Widgetbox's (blandly named) App Accelerator is a step-by-step guide and tool for creating Facebook applications from Widgetbox widgets. Yet it shrewdly connects the community developers of Widgetbox's widget marketplace (this could be you) with Facebook's burgeoning user community. Talk about viral marketing.
Inspiration for a blog can come from anywhere--at any time--so you'd best be prepared. Lighter than your Wi-Fi-enabled laptop and more immediate than jotting journal notes is TypePad Mobile (for Symbian, Palm, and Windows Mobile,) a blog-updating app offered by TypePad for its paid subscribers.
I evaluated TypePad Mobile on a gleaming HTC Vox S710 (watch Bonnie Cha's video review) running Windows Mobile 6. The smart phone's nice slider QWERTY keyboard and motion-sensitive vertical-to-horizontal display made for favorable testing conditions.… Read more
Taking digital pictures is simple; transforming them into a constructive project is a whole 'nother story. Web services like Flickr, Picasa, Shutterfly, Webshots, Snapfish, and countless others let you create photo galleries that are hosted on their servers, but what if you want to create a gallery for your own Web site?
"Google Maps is changing the way we see the world," journalist Evan Ratliff declares in a June article for Wired magazine. I couldn't agree more. Google's universal mapping project isn't just changing the portals for viewing the world online, it's also changing offline understandings of how the world is best viewed--from Google's services, of course. Google has gained influence fast, by ambitiously developing innovative, interactive mapping software; integrating multiple online services into the majority of desktop and online apps; and familiarizing users with a particular Google-branded aesthetic.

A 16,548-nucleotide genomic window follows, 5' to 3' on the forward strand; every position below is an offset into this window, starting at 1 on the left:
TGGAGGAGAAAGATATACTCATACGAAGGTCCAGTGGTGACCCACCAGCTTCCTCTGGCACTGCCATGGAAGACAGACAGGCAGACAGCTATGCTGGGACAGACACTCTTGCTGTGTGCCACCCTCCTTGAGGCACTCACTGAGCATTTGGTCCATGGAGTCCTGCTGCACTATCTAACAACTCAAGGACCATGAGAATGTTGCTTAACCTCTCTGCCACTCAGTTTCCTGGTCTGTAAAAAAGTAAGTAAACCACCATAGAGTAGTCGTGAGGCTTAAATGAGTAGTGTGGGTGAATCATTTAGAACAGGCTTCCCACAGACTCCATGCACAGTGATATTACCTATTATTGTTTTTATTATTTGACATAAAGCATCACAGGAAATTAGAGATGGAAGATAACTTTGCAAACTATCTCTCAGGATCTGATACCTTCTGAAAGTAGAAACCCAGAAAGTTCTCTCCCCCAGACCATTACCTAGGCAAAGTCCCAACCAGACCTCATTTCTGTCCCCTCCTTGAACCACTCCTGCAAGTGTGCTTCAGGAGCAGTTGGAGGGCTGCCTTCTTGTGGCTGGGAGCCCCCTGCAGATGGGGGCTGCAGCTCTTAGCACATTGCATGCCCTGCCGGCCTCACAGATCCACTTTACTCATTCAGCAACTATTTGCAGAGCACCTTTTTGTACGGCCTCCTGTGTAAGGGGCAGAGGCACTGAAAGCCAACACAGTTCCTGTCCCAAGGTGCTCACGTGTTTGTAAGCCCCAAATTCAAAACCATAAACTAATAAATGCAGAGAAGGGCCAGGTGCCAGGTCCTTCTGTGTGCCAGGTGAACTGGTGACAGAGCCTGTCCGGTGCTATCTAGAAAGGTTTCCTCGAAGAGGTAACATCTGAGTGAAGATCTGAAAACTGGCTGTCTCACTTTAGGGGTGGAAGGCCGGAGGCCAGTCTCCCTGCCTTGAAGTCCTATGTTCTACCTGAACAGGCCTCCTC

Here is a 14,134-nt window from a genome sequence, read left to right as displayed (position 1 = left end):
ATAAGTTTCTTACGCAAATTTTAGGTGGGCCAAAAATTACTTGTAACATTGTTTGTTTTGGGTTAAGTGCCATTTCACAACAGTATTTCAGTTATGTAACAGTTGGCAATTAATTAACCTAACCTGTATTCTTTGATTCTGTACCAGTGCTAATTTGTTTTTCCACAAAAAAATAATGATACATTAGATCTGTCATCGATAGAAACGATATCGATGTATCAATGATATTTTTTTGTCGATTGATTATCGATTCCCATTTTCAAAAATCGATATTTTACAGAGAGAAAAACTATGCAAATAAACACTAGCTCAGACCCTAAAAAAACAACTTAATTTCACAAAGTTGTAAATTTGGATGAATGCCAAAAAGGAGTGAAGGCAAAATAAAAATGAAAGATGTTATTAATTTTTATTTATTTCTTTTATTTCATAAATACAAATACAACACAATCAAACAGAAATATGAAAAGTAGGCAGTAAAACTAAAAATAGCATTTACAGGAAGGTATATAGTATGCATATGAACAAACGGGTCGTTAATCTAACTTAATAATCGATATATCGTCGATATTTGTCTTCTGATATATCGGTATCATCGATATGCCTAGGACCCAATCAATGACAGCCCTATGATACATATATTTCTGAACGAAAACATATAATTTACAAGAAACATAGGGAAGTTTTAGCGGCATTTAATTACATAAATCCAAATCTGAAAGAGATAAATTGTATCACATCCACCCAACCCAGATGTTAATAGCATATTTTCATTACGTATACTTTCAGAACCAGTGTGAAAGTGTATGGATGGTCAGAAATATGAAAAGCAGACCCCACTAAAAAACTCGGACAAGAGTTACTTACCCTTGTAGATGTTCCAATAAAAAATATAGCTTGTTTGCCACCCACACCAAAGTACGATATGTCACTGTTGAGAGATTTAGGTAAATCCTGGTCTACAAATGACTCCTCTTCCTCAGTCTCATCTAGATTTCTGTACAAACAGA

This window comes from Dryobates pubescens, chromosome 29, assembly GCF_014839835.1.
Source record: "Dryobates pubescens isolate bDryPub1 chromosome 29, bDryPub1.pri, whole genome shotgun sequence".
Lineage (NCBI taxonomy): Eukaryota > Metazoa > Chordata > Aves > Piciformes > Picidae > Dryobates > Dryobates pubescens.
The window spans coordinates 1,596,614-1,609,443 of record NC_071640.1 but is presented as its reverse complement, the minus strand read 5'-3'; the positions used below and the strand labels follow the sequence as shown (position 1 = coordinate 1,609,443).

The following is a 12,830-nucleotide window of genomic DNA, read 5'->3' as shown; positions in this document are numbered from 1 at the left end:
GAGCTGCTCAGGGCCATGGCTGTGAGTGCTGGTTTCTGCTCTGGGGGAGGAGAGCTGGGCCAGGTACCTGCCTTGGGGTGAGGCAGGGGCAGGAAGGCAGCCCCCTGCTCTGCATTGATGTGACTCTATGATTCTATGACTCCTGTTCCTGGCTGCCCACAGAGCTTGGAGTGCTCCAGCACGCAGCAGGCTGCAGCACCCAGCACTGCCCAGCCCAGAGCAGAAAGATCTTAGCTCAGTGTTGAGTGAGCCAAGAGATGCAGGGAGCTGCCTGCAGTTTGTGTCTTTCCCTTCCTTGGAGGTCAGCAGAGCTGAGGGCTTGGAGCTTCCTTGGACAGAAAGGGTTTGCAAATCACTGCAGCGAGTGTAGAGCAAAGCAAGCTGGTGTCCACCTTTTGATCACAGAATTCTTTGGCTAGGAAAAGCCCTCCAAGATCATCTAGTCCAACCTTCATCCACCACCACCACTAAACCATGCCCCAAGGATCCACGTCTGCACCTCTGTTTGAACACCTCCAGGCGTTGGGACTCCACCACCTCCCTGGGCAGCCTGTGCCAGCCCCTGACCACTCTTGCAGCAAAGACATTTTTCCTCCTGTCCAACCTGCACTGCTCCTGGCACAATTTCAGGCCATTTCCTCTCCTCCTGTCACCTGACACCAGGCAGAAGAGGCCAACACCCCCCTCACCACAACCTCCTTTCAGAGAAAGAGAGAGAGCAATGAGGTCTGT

In creating a suite of map apps to encourage users to contribute to Google's greater project and personalize locally-stored versions of a map, Google is not just bringing cartography to the masses, Ratliff points out, but is getting users to help build out its universe. This, of course, makes complete sense. With Google Earth, Google SketchUp, and MyMaps (watch the CNET News.com "how-to" video,) Google's mapping software has surpassed competitors like NASA in digitizing the world. In so doing, Google has captivated the imagination of loyal users who will return to the company's Earth and maps programs to find business listings, explore culturally significant architecture, and plant personal photos and videos.… Read more
The math is incontrovertible: at $2,500, Adobe's Creative Suite 3 Master Collection non-upgrade is extremely expensive. However, once you start looking at the cost of the individual pieces of the suite, getting more than two of the major components--say, Photoshop and Illustrator--on their own isn't cost effective, either.
Just those two applications together cost $1,600 for their non-upgrade editions, and that same chunk of change will get you the CS3 Web Premium, which contains Photoshop, Illustrator, Flash, Dreamweaver, Acrobat Pro and all the little ancillary apps that Adobe has been giving away.
But let's say you're only interested in editing photos, or you think your copy of Illustrator CS2 will work just fine with Flash CS3, but you need that Flash upgrade? Is there more going on than a new palette layout? Let's break down Adobe's powerhouse gestalt and take a look at the more popular parts that make up the whole: Photoshop for image manipulating and printing, Illustrator for drawing, Flash for animating, and Dreamweaver for designing Web pages.